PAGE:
Kitchen expertise comes in different levels. There is the I-cook-dinner-in-the-microwave level, and then you can go all the way to my-grandmother-would-be-impressed level. Most of us, however, fall somewhere in between these two categories. That also means that most of us are intimidated by the thought of attempting to preserve food because that means a full-fledged hot water bath canning project. However, surprisingly, it turns out that you can preserve without canning. All it takes is a little can-don't attitude.
How can you possibly can something without canning? Well, if you have a freezer, vinegar, or an oven, you are already well on your way to having a well-stocked store of preserved produce come wintertime - all without having to even touch a mason jar.
Use the 10 solutions in this preserving without canning guide to keep your best spring- and summer-ripened produce at its peak even when the last wisps of warm wind have left for the season and outdoor parties are misty memories.
1. Fresh Herbs in Oil
Herbs are a great addition to almost any dish, however, getting fresh herbs in February is usually more effort than it's worth. Thankfully, there is a good trick to avoid this situation. Freeze some of your summertime herbs in oil.
Not only will you have herbs ready at any point during the year, but it will instantly grease your pans or add the right amount of fat to any dish you can dream up.
Even better than that, making oil-packed herbs is one of the easiest things to do. You won't even have to get out the home canning kit. Get directions here.
If you already have the herbs and oil out, you may as well just throw some nuts and cheese into the mix to make a delicious pesto. Although traditional pesto calls for basil, parmesan, and pine nuts, who's to say that you can't mix and match your ingredients? A tiny dash of lemon juice at the end of mixing adds a lovely tang that lasts.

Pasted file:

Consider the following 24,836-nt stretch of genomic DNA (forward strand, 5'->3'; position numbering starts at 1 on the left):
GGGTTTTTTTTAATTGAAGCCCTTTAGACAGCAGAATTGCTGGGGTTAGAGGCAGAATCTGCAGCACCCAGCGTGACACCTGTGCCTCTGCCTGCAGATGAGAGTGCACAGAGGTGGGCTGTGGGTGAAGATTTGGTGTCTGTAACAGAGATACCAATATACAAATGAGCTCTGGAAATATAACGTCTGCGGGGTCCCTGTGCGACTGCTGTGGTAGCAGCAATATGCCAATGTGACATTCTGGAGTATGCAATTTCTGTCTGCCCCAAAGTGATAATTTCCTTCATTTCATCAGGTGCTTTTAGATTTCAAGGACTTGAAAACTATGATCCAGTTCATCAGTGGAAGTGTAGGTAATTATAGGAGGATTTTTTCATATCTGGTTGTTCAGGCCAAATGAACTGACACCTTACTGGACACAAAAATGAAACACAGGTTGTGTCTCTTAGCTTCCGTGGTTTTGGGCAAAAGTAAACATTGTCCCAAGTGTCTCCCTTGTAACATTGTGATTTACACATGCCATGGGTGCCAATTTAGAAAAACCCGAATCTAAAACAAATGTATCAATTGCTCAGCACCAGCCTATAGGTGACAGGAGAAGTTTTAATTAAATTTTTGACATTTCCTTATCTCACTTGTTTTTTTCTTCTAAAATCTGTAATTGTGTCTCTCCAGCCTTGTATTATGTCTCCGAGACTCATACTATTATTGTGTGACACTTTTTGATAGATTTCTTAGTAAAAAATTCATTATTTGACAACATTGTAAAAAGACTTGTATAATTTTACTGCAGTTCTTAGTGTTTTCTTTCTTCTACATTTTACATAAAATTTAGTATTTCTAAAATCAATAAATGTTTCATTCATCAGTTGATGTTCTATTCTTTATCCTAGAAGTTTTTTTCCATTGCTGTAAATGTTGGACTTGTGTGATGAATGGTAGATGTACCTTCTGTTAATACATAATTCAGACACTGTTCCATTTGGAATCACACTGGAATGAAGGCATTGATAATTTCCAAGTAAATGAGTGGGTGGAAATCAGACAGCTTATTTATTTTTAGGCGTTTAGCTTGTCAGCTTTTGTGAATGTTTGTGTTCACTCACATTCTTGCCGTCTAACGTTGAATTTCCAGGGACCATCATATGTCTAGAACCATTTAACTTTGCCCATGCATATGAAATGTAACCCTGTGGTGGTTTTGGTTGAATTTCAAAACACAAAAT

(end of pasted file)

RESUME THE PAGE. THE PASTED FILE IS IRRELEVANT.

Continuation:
The endless variations that you can try with this sauce will keep it interesting no matter how many times you use it. Plus, if you put it in an ice cube tray and freeze it, you will have perfect portions of fresh, green sauce to throw onto any dish anytime of the year. Learn how to make and freeze pesto here.
3. Fruit Vinegar
There are few better ways to bring the juicy, fruity taste of summer into winter dishes than with full-bodied fruit vinegar. Easy to make and a great way to use up a bumper crop of fresh fruit, why wouldn't you want to try some? Forget about pulling out that ol' pressure canner and waiting on processing times.
Strawberry jam style vinegar sounds delicious over baby back ribs, right? They key to rich, fruit-forward vinegar is the quality of the fruit that you steep in the vinegar. So make sure that you use fruit that is in season!
Get some other tips and tricks on how to make your own fruit vinegar here.
4. Frozen Fruit and Vegetables
Probably the easiest way to preserve your produce without having to can is freezing. This method works wonderfully for almost any fruit or vegetable, especially those high acid foods.